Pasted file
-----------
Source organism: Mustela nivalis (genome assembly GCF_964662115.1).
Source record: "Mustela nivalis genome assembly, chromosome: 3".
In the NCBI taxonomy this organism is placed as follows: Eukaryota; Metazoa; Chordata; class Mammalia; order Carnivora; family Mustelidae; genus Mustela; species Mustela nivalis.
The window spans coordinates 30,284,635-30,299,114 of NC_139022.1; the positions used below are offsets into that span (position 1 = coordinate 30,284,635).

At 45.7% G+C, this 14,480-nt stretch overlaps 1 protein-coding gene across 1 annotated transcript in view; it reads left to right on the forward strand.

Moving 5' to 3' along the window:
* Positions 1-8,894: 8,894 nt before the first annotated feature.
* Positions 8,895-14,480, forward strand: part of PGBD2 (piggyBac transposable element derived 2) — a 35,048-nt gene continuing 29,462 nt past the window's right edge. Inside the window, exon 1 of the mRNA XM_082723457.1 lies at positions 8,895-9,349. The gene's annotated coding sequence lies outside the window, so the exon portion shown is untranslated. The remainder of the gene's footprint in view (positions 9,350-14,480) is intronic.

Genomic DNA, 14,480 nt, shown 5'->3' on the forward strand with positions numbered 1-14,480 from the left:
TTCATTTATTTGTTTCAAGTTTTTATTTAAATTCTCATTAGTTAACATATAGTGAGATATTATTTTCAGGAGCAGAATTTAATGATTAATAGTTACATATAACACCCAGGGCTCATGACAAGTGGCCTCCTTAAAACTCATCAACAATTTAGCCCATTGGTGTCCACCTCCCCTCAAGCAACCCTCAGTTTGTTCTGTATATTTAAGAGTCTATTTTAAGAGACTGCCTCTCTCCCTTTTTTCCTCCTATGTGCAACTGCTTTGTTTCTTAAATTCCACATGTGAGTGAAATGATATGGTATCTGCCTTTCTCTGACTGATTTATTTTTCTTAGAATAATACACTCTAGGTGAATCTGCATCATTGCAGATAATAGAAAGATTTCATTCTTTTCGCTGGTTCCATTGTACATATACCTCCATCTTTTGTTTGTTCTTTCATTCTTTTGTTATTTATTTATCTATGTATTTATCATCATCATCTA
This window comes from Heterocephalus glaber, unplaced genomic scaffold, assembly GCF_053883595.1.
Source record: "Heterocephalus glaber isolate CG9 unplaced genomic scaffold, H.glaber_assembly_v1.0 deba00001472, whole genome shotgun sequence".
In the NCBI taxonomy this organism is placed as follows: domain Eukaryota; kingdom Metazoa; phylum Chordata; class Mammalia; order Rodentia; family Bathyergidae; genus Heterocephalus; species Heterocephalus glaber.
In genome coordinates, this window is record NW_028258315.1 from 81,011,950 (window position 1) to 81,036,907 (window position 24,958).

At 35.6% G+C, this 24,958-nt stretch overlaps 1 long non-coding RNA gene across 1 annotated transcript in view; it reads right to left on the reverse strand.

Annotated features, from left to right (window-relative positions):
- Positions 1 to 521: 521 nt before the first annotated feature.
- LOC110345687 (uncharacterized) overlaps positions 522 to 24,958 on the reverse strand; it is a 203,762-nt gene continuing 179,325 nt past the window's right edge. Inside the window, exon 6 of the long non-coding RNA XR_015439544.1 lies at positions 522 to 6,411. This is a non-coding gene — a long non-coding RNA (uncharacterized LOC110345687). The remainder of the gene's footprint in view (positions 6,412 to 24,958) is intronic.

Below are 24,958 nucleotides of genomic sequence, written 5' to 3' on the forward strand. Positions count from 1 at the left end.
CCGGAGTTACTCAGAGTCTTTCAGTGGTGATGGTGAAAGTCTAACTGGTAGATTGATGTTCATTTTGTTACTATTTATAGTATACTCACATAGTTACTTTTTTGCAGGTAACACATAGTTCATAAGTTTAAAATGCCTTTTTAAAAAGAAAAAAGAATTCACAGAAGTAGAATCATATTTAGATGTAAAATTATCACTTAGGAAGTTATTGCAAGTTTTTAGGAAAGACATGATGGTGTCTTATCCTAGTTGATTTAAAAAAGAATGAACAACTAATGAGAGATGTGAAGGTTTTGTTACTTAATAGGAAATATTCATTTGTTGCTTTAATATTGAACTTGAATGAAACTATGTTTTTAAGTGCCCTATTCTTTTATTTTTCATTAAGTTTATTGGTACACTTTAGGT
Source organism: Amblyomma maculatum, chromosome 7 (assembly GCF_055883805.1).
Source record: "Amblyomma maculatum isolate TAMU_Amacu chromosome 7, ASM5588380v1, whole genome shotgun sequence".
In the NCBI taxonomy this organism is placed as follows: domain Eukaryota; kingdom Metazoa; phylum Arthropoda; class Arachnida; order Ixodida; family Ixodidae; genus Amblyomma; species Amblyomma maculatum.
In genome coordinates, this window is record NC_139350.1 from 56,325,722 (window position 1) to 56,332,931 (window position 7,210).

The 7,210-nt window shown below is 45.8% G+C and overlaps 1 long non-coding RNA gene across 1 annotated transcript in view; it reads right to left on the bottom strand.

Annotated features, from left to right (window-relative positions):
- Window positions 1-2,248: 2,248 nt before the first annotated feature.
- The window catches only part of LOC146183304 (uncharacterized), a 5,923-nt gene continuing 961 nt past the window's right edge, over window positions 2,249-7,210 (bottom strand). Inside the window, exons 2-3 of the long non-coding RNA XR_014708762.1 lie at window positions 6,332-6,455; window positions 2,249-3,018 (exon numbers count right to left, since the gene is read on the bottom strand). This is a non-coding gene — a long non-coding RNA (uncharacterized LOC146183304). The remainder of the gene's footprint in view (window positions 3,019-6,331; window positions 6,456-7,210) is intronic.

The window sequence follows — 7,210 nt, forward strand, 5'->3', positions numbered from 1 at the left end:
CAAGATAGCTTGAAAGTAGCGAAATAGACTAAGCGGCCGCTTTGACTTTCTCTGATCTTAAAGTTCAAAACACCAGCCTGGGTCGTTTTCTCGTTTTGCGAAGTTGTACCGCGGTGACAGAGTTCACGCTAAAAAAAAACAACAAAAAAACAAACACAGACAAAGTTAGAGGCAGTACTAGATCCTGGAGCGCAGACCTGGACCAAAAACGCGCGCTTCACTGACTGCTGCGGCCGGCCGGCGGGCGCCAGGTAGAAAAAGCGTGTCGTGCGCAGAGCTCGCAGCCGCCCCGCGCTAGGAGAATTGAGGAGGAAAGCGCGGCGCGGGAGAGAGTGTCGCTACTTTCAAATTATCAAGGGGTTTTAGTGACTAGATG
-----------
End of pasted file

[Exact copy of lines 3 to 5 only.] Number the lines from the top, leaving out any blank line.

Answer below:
In the NCBI taxonomy this organism is placed as follows: Eukaryota; Metazoa; Chordata; class Mammalia; order Carnivora; family Mustelidae; genus Mustela; species Mustela nivalis.
The window spans coordinates 30,284,635-30,299,114 of NC_139022.1; the positions used below are offsets into that span (position 1 = coordinate 30,284,635).

At 45.7% G+C, this 14,480-nt stretch overlaps 1 protein-coding gene across 1 annotated transcript in view; it reads left to right on the forward strand.